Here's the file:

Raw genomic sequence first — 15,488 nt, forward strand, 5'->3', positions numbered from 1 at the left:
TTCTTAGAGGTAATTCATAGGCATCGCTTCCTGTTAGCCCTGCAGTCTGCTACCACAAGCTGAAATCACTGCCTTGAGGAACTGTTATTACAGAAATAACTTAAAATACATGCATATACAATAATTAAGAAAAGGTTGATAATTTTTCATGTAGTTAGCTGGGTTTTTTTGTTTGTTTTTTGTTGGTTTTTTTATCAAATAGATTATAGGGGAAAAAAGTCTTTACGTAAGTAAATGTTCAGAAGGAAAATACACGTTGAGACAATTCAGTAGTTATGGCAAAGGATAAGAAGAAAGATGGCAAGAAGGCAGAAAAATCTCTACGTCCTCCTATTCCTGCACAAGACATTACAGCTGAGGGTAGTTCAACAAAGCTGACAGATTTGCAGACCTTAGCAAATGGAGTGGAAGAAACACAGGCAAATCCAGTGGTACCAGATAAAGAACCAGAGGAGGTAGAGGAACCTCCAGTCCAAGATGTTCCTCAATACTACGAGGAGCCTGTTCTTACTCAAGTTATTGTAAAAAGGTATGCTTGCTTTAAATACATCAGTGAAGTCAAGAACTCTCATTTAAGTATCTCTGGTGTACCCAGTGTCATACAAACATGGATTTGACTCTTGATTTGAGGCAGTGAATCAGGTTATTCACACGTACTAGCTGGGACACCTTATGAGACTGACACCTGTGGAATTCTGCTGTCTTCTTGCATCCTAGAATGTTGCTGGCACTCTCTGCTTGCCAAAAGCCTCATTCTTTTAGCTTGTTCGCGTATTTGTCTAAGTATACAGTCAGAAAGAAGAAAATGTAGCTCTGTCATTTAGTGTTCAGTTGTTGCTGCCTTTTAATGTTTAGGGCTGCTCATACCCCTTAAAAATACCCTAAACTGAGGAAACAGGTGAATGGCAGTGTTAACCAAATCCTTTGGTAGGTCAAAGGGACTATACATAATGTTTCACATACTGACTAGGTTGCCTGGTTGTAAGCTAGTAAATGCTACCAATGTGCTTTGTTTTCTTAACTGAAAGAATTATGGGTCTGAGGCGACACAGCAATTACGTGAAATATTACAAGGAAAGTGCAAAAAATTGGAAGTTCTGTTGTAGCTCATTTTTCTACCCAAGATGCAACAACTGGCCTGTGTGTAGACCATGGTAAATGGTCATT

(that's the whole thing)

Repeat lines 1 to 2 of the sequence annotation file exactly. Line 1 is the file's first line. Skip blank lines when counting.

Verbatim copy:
Raw genomic sequence first — 15,488 nt, forward strand, 5'->3', positions numbered from 1 at the left:
TTCTTAGAGGTAATTCATAGGCATCGCTTCCTGTTAGCCCTGCAGTCTGCTACCACAAGCTGAAATCACTGCCTTGAGGAACTGTTATTACAGAAATAACTTAAAATACATGCATATACAATAATTAAGAAAAGGTTGATAATTTTTCATGTAGTTAGCTGGGTTTTTTTGTTTGTTTTTTGTTGGTTTTTTTATCAAATAGATTATAGGGGAAAAAAGTCTTTACGTAAGTAAATGTTCAGAAGGAAAATACACGTTGAGACAATTCAGTAGTTATGGCAAAGGATAAGAAGAAAGATGGCAAGAAGGCAGAAAAATCTCTACGTCCTCCTATTCCTGCACAAGACATTACAGCTGAGGGTAGTTCAACAAAGCTGACAGATTTGCAGACCTTAGCAAATGGAGTGGAAGAAACACAGGCAAATCCAGTGGTACCAGATAAAGAACCAGAGGAGGTAGAGGAACCTCCAGTCCAAGATGTTCCTCAATACTACGAGGAGCCTGTTCTTACTCAAGTTATTGTAAAAAGGTATGCTTGCTTTAAATACATCAGTGAAGTCAAGAACTCTCATTTAAGTATCTCTGGTGTACCCAGTGTCATACAAACATGGATTTGACTCTTGATTTGAGGCAGTGAATCAGGTTATTCACACGTACTAGCTGGGACACCTTATGAGACTGACACCTGTGGAATTCTGCTGTCTTCTTGCATCCTAGAATGTTGCTGGCACTCTCTGCTTGCCAAAAGCCTCATTCTTTTAGCTTGTTCGCGTATTTGTCTAAGTATACAGTCAGAAAGAAGAAAATGTAGCTCTGTCATTTAGTGTTCAGTTGTTGCTGCCTTTTAATGTTTAGGGCTGCTCATACCCCTTAAAAATACCCTAAACTGAGGAAACAGGTGAATGGCAGTGTTAACCAAATCCTTTGGTAGGTCAAAGGGACTATACATAATGTTTCACATACTGACTAGGTTGCCTGGTTGTAAGCTAGTAAATGCTACCAATGTGCTTTGTTTTCTTAACTGAAAGAATTATGGGTCTGAGGCGACACAGCAATTACGTGAAATATTACAAGGAAAGTGCAAAAAATTGGAAGTTCTGTTGTAGCTCATTTTTCTACCCAAGATGCAACAACTGGCCTGTGTGTAGACCATGGTAAATGGTCATT